Which statement best describes wavelength

Which statement best describes wavelength

Wave motion | waves | physics | fuseschool

Water molecules are made up of oxygen atoms; does this mean that water, H2O, and oxygen O2 have similar properties? No, compounds are not interchangeable with the elements from which they are formed.
You have a good risk of dying if you ingest metallic sodium or inhale cholrine gas. Allow these two elements to react, and you can then sprinkle the compound on your popcorn for a better flavor. What really is going on? Sodium chloride bears no resemblance to sodium or cholrine.

Why does light bend when it enters glass?

Explanation: For light, the Doppler shift equation is, where f is the source frequency, f’ is the observed frequency, v is the relative velocity between the source and the observer, and c is the speed of light.
Because v is positive as the source and observer move closer together, the observed frequency is greater than the source frequency. Since shorter wavelengths are associated with higher frequency, visible light is moved towards the blue end of the spectrum.
An 880Hz siren is emitted by a fire truck. The pitch of the truck as it hits an obeserver on the sidewalk is 950Hz. After the truck has passed and is going on, what pitch does he hear? Assume that the truck’s speed remains constant and that the sound velocity in air is 340m/s.
Explanation: The Doppler effect equation is, with the + sign indicating that the source and observer are moving further apart and the – sign indicating that they are moving closer together.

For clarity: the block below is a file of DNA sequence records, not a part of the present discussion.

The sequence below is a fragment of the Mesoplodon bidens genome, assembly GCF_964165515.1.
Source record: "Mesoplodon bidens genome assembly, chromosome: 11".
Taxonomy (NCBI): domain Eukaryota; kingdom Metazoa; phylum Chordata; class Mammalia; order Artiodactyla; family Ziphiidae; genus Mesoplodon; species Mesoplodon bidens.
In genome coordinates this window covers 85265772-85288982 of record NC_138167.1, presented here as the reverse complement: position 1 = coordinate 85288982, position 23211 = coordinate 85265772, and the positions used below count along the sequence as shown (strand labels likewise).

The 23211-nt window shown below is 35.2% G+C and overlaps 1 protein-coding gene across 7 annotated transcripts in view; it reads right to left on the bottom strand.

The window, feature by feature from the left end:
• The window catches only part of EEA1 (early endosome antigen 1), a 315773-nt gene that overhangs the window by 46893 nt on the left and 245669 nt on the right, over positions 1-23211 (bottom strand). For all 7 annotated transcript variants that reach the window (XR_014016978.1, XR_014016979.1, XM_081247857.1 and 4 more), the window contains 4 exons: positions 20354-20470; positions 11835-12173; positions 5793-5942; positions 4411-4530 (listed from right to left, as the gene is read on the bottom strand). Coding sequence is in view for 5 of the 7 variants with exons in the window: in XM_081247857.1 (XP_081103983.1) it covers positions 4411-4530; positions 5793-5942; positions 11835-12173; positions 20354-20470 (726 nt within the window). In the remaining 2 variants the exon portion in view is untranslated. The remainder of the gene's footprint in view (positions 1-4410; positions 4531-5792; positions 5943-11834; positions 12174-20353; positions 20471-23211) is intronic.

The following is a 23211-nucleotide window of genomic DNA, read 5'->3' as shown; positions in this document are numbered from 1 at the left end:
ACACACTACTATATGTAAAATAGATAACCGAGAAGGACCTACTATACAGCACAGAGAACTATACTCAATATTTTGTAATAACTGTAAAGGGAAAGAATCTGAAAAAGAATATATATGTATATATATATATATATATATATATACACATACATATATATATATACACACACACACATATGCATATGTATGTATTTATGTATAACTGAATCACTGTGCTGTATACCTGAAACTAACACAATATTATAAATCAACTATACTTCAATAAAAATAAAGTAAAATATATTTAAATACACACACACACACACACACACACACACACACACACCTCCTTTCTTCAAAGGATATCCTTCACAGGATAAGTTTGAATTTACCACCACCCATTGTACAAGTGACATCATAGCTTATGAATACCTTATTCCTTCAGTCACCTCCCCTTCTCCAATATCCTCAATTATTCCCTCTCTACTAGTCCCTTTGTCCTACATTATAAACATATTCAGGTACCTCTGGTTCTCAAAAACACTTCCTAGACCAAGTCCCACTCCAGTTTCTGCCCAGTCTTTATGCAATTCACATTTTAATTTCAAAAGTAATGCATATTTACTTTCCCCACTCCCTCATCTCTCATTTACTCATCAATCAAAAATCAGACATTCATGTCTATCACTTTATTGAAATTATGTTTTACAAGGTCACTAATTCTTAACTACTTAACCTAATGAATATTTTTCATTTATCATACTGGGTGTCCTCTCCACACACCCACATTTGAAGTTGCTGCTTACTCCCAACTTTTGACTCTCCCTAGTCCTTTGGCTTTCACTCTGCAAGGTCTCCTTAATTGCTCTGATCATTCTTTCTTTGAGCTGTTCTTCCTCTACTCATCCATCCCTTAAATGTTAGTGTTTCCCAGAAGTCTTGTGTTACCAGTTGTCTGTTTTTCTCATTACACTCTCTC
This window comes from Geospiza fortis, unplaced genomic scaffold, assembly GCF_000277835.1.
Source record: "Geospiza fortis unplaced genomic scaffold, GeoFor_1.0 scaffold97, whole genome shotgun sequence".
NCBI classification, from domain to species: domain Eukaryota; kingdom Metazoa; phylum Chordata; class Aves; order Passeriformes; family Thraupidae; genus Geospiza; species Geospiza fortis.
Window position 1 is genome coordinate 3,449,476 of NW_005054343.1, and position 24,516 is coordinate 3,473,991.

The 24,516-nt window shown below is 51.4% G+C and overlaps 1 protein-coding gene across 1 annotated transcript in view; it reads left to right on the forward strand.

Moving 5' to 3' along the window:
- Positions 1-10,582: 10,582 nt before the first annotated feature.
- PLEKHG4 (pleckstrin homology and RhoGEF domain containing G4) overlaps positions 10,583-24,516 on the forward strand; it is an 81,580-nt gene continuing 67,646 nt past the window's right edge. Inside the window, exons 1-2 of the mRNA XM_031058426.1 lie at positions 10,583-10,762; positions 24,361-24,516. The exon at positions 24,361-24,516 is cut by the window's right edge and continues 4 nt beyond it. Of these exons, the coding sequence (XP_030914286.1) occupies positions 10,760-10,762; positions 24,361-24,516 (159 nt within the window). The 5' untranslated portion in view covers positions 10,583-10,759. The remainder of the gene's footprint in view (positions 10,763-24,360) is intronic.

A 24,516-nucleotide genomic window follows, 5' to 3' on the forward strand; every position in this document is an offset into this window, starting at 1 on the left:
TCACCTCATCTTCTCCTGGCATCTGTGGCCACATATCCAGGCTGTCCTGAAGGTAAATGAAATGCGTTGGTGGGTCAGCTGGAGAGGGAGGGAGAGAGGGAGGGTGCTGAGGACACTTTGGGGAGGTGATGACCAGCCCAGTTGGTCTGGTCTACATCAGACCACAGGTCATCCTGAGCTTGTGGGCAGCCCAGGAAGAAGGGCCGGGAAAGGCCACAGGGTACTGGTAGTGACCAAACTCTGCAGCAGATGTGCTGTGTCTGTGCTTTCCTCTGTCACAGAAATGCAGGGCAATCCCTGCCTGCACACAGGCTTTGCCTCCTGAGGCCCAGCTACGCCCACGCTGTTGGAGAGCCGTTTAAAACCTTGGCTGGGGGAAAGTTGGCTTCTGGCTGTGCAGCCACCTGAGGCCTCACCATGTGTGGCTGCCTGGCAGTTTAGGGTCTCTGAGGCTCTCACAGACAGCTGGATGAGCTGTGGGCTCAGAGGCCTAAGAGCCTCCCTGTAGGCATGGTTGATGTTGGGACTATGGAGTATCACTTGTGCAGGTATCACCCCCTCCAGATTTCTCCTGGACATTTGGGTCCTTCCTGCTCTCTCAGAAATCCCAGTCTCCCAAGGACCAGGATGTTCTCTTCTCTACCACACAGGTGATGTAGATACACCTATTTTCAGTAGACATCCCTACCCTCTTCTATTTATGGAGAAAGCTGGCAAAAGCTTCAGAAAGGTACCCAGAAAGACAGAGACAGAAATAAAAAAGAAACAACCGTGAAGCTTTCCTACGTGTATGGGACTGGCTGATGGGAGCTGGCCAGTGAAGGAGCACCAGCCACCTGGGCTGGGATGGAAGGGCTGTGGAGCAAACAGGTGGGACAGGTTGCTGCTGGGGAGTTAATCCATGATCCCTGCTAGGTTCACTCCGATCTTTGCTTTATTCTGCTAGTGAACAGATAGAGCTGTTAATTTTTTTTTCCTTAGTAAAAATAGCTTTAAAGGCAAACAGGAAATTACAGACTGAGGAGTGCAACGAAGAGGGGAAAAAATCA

In these equations, v is the sound speed, which is 340m/s, is the source’s frequency, is the observer’s frequency, and is the relative velocity between the source and the observer.

Transverse & longitudinal waves | waves | physics

Gillian Isoardi has disclosed no relevant affiliations beyond their academic appointment, and does not work for, consult, own shares in, or receive support from any corporation or organization that would benefit from this article.
When an ambulance drives by with its siren blaring, you can hear the tone of the siren change: it sounds higher as it approaches you than when it is heading away from you. A typical physical demonstration of the Doppler effect is this transition.
When there is relative motion between the wave source and the observer, the Doppler effect describes the change in the observed frequency of a wave. Christian Johann Doppler, an Austrian mathematician and physicist, suggested it in 1842. Doppler observed distant stars and described how the color of starlight changed as the star moved.
To understand why the Doppler effect happens, we must first understand a few fundamental characteristics of wave motion. Waves can take many forms: ripples on a pond’s surface, noises (like the siren above), illumination, and earthquake tremors are all examples of periodic wave motion.

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What is the Stokes Shift, and what does it mean?

Label & draw transersve waves: amplitude, frequency

The Stokes Change is the spectral shift from higher energy incident light to lower energy scattered or emitted light after contact with a sample, named after Irish physicist George Gabriel Stokes. This article introduces the Stokes Change, which is a key principle in both fluorescence and Raman spectroscopy.
G. G. Stokes researched the properties of what we now call fluorescence extensively in the mid-nineteenth century, focusing on how fluorescent light differed from incident light. In 1852, he presented his findings to the Royal Society of London, titled “On the Change of the Refrangibility of Light.” 1 In this work, he stated:1,2 “There appears to be one universal law relating to internal dispersion [fluorescence]: when the refrangibility [the degree of refraction – inversely proportional to wavelength] of light is modified by dispersion, it is always lowered [shifted to longer wavelengths].”
The fluorescence emission occurs at a longer wavelength than the incident light, according to Stokes’ Law. The Stokes transition, which occurs when the absorption and fluorescence spectra shift to longer wavelengths, is named after him.